World Digestive Health Day
World Digestive Health Day, which is celebrated each year on May 29th, was set up by the World Gastroenterology Organisation and the World Gastroenterology Foundation, to encourage and spread awareness of digestive health. This year, there is a special focus on the “Gut Microbiome: A global perspective”, to increase awareness of the role the gut microbiome has for human health.
The community of microbes that live in our digestive tract, called our ‘gut microbiota’, and their genes, which make up our ‘gut microbiome’, is at the centre of many research projects, as experts examine their role in our health.
Here we share interesting facts about these microscopic organisms…
- There are trillions of bacteria living in and on the human body, but most of them live in the colon and belong to over 100 different species.
- The gut microbiota has a number of important functions;
- They breakdown undigestible food which we are unable to digest ourselves
- They can synthesise certain vitamins and help with the absorption of nutrients
- They are an important line of defence – they can prevent the growth of harmful microbes and help with the development and homeostasis of the immune system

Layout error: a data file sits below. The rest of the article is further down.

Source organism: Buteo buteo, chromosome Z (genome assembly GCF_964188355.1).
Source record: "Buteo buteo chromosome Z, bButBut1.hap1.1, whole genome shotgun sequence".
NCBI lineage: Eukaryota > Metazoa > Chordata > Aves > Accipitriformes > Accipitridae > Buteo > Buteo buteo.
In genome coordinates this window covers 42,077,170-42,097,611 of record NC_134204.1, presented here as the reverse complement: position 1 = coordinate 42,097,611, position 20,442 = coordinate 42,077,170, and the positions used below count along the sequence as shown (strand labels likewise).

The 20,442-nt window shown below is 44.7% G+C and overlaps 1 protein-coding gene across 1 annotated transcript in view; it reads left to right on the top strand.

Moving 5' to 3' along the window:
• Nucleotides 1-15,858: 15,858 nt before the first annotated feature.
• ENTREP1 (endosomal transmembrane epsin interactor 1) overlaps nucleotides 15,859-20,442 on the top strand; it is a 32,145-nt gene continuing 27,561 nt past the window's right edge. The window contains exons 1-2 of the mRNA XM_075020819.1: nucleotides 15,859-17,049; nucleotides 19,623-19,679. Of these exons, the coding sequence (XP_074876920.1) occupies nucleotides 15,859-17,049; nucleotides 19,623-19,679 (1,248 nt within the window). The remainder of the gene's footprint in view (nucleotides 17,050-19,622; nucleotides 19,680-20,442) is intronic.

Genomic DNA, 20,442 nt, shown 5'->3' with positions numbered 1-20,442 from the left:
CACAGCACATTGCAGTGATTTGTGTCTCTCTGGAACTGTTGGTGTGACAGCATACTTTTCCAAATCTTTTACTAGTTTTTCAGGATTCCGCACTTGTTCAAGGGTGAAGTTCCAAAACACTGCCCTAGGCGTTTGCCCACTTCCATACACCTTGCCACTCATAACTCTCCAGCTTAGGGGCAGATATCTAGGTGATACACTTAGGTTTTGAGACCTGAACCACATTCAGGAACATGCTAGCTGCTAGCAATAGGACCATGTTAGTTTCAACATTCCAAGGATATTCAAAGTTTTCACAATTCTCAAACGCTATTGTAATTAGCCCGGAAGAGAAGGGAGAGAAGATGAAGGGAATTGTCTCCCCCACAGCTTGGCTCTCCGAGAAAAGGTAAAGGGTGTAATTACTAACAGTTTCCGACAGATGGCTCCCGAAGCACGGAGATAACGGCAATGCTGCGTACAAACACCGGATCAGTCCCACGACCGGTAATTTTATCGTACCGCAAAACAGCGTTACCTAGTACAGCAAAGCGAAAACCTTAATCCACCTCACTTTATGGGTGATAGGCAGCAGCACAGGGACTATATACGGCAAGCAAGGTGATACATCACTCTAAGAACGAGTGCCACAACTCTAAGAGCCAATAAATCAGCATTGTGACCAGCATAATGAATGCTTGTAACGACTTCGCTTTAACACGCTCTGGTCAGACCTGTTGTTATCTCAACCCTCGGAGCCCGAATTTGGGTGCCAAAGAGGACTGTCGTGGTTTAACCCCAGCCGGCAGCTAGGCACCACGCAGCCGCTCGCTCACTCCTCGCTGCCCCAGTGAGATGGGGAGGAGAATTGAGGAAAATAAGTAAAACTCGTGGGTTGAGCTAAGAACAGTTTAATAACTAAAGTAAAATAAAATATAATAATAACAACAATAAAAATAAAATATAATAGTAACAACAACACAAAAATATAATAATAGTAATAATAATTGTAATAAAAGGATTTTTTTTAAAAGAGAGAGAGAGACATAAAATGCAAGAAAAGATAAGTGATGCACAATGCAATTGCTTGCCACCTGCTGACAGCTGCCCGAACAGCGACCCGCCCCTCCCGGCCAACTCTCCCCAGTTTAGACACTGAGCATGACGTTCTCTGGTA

- There isn’t a single “healthy” microbiota – everyone has their own unique community of microbes. Diversity, resilience, and stability are characteristics which have been identified to indicate a healthier microbiota. These suggest having more types and number of microbes is beneficial, and can help prevent significant changes occurring when challenged, such as during illness or when taking medications.
- People with certain health conditions, such as irritable bowel syndrome, have a different gut microbiota compared to ‘healthy’ people – although in many cases it is not known whether this is a cause of the condition or a consequence.
- The gut microbiota can be influenced by a variety of factors, but one of the most important modifiable factors is our diet. What we eat can have a profound effect on which microbes are most abundant in the gut. Eating a diet high in fibre, from many different plant sources, can help increase diversity. As well, foods that contain live microbes, either in the form of fermented food or probiotics, can help introduce more microbes into our gut.
They may be microscopic, but our microbes are mighty. Each day researchers are investigating the powerful role that they have in human health.
Love Your Gut inspiration – recipes
A simple step you can take is to feed them a variety of foods that are full of fibre – check out some of our gut loving recipes here.
To find out more about World Digestive Health Day visit here.
Our Love Your Gut Partners
Find out more about our Love Your Gut Partners in the UK and Republic of Ireland.
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www.hcp.yakult.co.uk/gut-health/gut-microbiota Accessed: 21.05.2020
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